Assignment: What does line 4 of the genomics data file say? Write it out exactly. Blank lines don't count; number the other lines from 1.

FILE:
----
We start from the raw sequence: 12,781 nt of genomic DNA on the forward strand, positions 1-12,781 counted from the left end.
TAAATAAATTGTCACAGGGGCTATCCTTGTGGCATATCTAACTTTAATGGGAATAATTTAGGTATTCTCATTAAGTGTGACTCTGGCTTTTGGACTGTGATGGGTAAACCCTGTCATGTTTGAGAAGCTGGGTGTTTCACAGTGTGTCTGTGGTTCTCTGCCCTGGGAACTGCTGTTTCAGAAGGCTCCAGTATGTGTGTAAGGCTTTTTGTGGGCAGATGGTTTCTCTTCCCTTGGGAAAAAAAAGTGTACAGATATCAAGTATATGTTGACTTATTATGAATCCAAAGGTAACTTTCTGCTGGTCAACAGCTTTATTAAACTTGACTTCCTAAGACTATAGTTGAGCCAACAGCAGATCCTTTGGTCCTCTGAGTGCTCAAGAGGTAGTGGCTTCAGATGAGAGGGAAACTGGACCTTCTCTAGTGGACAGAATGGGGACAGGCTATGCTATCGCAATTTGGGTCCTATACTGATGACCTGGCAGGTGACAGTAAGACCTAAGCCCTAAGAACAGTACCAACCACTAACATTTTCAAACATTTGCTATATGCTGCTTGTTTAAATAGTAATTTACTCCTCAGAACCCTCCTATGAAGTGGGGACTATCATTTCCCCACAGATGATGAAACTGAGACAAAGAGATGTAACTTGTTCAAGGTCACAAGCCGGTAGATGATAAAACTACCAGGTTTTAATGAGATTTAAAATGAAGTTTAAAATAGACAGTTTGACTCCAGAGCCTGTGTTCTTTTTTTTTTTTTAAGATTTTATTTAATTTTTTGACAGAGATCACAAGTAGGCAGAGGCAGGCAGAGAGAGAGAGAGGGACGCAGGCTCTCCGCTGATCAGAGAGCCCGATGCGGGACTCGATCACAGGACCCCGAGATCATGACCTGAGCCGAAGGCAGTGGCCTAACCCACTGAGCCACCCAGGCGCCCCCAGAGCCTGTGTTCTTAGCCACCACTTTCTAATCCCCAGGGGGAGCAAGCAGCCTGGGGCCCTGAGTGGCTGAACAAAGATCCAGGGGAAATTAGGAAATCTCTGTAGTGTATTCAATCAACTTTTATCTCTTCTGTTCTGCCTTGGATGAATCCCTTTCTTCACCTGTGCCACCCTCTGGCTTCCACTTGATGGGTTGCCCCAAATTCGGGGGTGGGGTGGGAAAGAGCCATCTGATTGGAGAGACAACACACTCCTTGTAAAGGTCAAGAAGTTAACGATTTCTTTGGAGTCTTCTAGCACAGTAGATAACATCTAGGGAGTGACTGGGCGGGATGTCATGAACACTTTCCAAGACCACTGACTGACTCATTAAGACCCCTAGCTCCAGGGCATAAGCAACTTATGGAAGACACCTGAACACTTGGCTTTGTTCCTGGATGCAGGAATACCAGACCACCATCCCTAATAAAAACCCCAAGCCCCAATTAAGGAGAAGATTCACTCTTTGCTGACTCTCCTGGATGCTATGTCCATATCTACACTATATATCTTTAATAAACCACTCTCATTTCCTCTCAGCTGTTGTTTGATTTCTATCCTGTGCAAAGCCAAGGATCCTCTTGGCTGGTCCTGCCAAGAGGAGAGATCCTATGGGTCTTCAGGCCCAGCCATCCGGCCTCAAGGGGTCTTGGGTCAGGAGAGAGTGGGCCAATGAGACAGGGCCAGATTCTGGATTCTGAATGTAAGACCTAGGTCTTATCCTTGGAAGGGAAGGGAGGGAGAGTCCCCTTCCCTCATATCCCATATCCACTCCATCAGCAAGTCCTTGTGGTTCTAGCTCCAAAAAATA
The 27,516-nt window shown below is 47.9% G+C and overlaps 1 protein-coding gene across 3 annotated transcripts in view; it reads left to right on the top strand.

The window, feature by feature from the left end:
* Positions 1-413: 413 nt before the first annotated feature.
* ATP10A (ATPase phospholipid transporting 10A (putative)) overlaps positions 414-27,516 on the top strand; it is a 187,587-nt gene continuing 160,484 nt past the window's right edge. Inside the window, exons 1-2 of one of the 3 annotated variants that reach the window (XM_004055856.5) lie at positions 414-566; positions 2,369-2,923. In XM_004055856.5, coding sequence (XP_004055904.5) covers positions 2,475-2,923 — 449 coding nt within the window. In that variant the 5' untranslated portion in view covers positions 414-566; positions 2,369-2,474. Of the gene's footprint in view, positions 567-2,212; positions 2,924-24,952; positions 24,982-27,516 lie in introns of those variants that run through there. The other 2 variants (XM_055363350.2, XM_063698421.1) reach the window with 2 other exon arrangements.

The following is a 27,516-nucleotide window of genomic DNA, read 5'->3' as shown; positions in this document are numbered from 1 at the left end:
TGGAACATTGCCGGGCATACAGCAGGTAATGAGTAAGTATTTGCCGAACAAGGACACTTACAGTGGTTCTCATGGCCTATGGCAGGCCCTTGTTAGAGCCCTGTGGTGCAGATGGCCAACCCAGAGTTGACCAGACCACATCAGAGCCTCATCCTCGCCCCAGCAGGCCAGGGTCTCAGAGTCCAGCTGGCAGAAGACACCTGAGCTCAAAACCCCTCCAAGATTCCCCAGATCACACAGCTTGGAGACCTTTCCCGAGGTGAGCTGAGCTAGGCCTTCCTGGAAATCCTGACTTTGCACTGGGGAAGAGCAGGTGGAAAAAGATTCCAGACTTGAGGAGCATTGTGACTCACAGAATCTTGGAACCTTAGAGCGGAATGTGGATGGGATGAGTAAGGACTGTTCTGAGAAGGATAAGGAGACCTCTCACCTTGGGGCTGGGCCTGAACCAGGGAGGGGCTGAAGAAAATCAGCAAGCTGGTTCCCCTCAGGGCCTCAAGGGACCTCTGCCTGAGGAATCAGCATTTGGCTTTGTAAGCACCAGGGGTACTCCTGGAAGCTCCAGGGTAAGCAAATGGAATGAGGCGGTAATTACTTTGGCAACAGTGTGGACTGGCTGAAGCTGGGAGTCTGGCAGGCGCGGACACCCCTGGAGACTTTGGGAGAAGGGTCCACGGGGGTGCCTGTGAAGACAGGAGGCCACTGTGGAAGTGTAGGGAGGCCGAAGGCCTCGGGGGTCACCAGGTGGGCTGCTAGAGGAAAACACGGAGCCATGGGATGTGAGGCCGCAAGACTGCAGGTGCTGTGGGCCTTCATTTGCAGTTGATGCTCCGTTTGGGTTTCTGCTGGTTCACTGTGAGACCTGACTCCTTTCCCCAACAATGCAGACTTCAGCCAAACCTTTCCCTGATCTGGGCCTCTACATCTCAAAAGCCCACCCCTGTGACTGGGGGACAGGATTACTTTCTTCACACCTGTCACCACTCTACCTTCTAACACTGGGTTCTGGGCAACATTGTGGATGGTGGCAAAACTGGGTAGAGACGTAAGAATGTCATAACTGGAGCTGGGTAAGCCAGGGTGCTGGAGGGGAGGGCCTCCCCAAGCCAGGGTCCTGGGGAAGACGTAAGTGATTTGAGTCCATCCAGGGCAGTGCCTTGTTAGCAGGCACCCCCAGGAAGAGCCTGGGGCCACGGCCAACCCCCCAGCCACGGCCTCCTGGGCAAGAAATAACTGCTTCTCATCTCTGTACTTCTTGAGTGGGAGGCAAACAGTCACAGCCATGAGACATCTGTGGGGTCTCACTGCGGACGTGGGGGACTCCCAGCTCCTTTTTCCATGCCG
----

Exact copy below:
The window, feature by feature from the left end: